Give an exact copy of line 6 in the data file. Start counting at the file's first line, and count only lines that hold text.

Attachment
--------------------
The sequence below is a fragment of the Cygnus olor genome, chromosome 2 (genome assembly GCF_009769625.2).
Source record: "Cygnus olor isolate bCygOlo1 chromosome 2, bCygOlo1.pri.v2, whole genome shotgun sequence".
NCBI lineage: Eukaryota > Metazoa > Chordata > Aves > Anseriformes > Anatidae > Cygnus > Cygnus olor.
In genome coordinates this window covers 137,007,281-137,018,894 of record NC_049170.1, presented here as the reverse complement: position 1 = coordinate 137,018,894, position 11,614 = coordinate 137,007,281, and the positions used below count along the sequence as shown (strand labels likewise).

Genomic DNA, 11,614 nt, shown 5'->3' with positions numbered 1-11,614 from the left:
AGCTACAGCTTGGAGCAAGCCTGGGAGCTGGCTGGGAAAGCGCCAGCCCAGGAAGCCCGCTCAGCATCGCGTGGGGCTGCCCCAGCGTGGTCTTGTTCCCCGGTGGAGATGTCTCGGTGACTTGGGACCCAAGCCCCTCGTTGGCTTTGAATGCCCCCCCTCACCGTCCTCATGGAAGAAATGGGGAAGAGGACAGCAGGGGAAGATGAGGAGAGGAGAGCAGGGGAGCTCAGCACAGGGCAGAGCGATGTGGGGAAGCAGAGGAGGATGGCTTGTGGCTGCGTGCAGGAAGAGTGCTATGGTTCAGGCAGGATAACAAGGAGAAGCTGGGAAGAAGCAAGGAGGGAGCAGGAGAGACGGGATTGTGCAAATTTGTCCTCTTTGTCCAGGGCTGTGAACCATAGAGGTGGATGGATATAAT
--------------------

AGCTACAGCTTGGAGCAAGCCTGGGAGCTGGCTGGGAAAGCGCCAGCCCAGGAAGCCCGCTCAGCATCGCGTGGGGCTGCCCCAGCGTGGTCTTGTTCCCCGGTGGAGATGTCTCGGTGACTTGGGACCCAAGCCCCTCGTTGGCTTTGAATGCCCCCCCTCACCGTCCTCATGGAAGAAATGGGGAAGAGGACAGCAGGGGAAGATGAGGAGAGGAGAGCAGGGGAGCTCAGCACAGGGCAGAGCGATGTGGGGAAGCAGAGGAGGATGGCTTGTGGCTGCGTGCAGGAAGAGTGCTATGGTTCAGGCAGGATAACAAGGAGAAGCTGGGAAGAAGCAAGGAGGGAGCAGGAGAGACGGGATTGTGCAAATTTGTCCTCTTTGTCCAGGGCTGTGAACCATAGAGGTGGATGGATATAAT